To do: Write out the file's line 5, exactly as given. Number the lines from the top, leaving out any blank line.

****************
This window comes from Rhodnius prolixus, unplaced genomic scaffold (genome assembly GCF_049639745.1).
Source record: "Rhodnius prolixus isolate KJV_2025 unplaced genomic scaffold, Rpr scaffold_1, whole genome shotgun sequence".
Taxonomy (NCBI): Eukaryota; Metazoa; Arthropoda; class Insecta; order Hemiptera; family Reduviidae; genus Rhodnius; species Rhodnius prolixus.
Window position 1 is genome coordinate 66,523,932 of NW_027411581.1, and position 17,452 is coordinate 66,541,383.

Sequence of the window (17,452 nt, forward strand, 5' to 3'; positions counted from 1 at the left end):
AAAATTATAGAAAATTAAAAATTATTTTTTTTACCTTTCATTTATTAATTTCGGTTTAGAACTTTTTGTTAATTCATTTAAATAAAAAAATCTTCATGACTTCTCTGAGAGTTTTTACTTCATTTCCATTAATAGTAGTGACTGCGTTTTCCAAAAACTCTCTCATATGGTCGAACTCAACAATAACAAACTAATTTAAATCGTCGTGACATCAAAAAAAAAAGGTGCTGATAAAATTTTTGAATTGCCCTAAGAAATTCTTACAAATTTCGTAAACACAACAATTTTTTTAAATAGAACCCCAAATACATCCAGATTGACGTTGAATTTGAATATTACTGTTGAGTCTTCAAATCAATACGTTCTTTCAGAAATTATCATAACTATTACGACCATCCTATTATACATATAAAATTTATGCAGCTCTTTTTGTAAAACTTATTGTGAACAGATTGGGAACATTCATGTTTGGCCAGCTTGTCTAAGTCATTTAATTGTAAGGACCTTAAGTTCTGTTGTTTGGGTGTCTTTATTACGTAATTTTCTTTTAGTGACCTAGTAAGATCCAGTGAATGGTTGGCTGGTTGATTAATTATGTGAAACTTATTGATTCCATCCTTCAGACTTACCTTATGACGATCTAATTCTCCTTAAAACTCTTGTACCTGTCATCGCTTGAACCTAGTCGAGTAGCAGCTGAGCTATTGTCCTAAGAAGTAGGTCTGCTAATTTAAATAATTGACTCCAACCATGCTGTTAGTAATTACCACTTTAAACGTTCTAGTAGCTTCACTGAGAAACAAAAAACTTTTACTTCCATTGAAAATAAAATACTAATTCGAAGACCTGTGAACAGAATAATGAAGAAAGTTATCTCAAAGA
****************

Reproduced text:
Sequence of the window (17,452 nt, forward strand, 5' to 3'; positions counted from 1 at the left end):